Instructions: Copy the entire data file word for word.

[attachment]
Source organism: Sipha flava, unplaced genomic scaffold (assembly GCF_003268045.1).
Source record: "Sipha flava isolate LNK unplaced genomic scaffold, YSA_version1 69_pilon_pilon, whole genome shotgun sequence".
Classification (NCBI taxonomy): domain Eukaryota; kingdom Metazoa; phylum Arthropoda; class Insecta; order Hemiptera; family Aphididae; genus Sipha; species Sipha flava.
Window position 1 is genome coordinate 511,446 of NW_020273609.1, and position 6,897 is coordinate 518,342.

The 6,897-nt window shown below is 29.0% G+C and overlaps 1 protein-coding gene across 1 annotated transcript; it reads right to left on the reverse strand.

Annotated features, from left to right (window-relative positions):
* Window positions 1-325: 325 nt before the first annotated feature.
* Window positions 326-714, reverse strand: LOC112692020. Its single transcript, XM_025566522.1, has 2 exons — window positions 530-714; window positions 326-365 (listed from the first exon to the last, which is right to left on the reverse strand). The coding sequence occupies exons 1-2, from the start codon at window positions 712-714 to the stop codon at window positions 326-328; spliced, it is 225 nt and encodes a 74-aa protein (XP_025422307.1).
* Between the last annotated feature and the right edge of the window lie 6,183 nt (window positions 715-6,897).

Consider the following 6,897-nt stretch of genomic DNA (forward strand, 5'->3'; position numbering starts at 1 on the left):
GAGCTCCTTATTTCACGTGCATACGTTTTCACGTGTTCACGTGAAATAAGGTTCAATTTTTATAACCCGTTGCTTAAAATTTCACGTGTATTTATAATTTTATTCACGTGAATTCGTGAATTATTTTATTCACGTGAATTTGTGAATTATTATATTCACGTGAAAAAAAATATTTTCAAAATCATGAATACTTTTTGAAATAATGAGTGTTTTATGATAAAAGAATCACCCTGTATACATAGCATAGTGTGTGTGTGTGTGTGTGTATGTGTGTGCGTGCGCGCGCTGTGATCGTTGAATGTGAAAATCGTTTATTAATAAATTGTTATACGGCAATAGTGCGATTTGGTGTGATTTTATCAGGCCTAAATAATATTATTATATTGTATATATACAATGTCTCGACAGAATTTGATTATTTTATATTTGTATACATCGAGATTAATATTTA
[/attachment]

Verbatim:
Source organism: Sipha flava, unplaced genomic scaffold (assembly GCF_003268045.1).
Source record: "Sipha flava isolate LNK unplaced genomic scaffold, YSA_version1 69_pilon_pilon, whole genome shotgun sequence".
Classification (NCBI taxonomy): domain Eukaryota; kingdom Metazoa; phylum Arthropoda; class Insecta; order Hemiptera; family Aphididae; genus Sipha; species Sipha flava.
Window position 1 is genome coordinate 511,446 of NW_020273609.1, and position 6,897 is coordinate 518,342.

The 6,897-nt window shown below is 29.0% G+C and overlaps 1 protein-coding gene across 1 annotated transcript; it reads right to left on the reverse strand.

Annotated features, from left to right (window-relative positions):
* Window positions 1-325: 325 nt before the first annotated feature.
* Window positions 326-714, reverse strand: LOC112692020. Its single transcript, XM_025566522.1, has 2 exons — window positions 530-714; window positions 326-365 (listed from the first exon to the last, which is right to left on the reverse strand). The coding sequence occupies exons 1-2, from the start codon at window positions 712-714 to the stop codon at window positions 326-328; spliced, it is 225 nt and encodes a 74-aa protein (XP_025422307.1).
* Between the last annotated feature and the right edge of the window lie 6,183 nt (window positions 715-6,897).

Consider the following 6,897-nt stretch of genomic DNA (forward strand, 5'->3'; position numbering starts at 1 on the left):
GAGCTCCTTATTTCACGTGCATACGTTTTCACGTGTTCACGTGAAATAAGGTTCAATTTTTATAACCCGTTGCTTAAAATTTCACGTGTATTTATAATTTTATTCACGTGAATTCGTGAATTATTTTATTCACGTGAATTTGTGAATTATTATATTCACGTGAAAAAAAATATTTTCAAAATCATGAATACTTTTTGAAATAATGAGTGTTTTATGATAAAAGAATCACCCTGTATACATAGCATAGTGTGTGTGTGTGTGTGTGTATGTGTGTGCGTGCGCGCGCTGTGATCGTTGAATGTGAAAATCGTTTATTAATAAATTGTTATACGGCAATAGTGCGATTTGGTGTGATTTTATCAGGCCTAAATAATATTATTATATTGTATATATACAATGTCTCGACAGAATTTGATTATTTTATATTTGTATACATCGAGATTAATATTTA